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Date Created: Oct 18, 2022


Issue Briefs

When the federal Medicaid continuous coverage requirement expires, states will redetermine eligibility for nearly all Medicaid enrollees, including roughly 1.7 million people enrolled in a Medicaid or CHIP pregnancy eligibility group. This issue brief reviews proactive strategies that states can deploy to support postpartum individuals in maintaining health coverage and access to care when the Medicaid continuous coverage guarantee ends and beyond.

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Date Created: Sep 9, 2022


Issue Briefs

The American Rescue Plan Act of 2021 (ARP) establishes a new state option to extend Medicaid and CHIP coverage for pregnant women for one year following the baby’s birth. ARP’s new state option to extend continuous coverage for one-year postpartum enables states to take a major step towards improving health outcomes for postpartum women and their babies. This issue brief reviews the policy and operational considerations for states who are considering extending postpartum coverage.

 

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Date Created: Apr 1, 2022


Issue Briefs

Once the public health emergency ends, state Medicaid agencies will need to recommence Medicaid eligibility redeterminations and renewals. As a result, up to 16 million people are projected to lose their Medicaid coverage, and an estimated one-third of these individuals will be eligible for subsidized coverage in the Affordable Care Act (ACA) Marketplaces. Whether a state’s Medicaid agency moves swiftly or slowly to process eligibility redeterminations, the commercial insurance market–and particularly the ACA Marketplaces–could experience a significant growth in enrollment. This issue brief identifies several areas in which state departments of insurance (DOIs) may want to coordinate with other agencies or external stakeholders, issue new regulations or guidance, and establish means for minimizing gaps in coverage or access to services.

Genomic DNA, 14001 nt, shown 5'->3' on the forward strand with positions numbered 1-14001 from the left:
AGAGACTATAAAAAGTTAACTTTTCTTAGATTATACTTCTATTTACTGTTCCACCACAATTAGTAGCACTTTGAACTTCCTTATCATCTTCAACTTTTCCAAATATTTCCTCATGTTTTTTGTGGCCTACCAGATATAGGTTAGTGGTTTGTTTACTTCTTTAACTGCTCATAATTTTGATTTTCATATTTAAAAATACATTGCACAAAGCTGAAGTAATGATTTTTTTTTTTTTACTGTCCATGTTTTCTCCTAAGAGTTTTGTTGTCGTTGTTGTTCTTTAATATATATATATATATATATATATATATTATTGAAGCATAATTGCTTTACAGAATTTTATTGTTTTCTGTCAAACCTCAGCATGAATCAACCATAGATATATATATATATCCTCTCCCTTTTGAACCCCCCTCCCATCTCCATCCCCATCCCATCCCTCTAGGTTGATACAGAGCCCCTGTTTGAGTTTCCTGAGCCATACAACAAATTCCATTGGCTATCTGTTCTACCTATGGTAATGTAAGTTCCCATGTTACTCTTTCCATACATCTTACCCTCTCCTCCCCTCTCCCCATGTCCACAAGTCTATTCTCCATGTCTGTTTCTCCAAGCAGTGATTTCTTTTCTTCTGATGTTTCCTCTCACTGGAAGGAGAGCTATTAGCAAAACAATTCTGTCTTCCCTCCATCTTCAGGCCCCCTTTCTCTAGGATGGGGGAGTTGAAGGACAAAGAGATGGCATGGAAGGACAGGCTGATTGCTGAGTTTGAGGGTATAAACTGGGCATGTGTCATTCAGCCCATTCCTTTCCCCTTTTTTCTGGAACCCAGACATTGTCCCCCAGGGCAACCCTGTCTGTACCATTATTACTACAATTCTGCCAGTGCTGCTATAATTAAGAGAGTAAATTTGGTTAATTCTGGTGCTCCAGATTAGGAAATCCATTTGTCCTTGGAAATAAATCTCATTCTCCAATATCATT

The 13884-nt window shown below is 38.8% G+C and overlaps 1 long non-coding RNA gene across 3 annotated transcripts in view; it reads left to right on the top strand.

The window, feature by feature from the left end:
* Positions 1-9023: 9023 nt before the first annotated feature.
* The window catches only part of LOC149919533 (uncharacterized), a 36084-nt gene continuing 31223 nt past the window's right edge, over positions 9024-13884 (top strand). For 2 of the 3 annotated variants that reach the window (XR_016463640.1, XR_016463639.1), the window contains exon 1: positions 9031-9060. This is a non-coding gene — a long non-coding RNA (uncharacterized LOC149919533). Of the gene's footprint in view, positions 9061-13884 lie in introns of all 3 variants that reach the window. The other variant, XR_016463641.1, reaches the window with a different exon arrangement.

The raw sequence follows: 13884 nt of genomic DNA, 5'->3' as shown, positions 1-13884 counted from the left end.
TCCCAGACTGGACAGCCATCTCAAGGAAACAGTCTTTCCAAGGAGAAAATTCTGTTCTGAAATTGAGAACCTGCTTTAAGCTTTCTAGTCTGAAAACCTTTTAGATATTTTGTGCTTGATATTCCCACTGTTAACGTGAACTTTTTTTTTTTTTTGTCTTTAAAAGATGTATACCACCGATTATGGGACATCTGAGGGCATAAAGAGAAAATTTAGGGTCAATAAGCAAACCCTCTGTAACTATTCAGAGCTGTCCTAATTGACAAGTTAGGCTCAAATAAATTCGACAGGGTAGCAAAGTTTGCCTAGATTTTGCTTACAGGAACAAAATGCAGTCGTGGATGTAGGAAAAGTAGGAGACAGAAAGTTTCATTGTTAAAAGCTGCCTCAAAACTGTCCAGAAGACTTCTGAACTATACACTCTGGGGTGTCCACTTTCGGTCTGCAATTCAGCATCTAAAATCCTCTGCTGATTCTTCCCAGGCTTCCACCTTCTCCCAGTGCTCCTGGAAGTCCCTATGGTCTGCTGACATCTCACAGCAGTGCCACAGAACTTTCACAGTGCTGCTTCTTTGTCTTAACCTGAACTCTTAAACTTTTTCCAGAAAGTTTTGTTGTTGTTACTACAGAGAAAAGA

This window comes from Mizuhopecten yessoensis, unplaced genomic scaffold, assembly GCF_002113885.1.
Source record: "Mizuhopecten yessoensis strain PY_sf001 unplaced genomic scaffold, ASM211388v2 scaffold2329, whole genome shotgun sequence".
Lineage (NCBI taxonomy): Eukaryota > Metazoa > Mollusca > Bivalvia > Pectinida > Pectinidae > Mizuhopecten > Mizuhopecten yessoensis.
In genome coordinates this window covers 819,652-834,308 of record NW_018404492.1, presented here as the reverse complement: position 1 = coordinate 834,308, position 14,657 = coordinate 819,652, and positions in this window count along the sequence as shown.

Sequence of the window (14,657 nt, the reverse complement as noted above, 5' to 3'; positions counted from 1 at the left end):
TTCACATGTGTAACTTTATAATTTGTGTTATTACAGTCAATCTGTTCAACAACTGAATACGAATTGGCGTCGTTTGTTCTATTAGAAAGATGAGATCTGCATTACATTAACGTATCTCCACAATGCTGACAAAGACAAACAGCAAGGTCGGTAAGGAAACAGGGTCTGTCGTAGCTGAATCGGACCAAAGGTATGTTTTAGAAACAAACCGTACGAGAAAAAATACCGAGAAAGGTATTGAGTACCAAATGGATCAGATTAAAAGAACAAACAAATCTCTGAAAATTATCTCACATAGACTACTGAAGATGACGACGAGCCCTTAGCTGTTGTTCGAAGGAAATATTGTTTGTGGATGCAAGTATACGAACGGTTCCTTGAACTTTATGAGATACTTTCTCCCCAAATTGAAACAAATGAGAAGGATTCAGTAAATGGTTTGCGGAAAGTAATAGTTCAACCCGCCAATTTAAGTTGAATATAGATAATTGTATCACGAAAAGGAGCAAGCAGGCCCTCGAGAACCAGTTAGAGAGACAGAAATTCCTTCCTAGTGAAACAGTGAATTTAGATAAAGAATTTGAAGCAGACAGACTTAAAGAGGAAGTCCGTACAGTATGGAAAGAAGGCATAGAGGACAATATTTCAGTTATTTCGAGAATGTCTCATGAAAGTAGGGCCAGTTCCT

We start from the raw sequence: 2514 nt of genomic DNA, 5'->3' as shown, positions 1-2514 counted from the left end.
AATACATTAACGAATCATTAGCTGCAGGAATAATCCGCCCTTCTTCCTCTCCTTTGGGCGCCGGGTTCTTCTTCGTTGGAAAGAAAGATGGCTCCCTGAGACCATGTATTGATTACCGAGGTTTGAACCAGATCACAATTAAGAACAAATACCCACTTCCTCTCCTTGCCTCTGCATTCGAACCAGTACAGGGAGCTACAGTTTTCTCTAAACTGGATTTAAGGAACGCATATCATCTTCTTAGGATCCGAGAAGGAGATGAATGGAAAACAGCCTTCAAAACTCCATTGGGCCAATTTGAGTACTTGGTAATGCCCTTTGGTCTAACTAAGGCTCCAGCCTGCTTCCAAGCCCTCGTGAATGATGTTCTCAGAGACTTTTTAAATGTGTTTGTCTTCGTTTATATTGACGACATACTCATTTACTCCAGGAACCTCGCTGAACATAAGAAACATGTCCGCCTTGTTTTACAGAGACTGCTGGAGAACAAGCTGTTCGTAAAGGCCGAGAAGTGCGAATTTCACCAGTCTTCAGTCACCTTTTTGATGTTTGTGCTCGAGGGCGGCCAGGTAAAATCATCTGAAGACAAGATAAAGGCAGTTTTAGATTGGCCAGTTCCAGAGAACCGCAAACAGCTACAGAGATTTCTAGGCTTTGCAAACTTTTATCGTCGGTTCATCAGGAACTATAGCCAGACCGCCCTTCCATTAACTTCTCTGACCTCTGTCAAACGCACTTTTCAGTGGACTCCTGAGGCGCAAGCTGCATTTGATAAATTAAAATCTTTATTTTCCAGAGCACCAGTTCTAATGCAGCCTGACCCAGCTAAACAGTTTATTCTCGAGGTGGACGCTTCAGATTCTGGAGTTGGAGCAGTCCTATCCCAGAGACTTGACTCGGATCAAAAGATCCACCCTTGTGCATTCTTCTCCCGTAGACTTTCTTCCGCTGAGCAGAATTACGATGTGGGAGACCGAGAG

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Date Created: Mar 30, 2022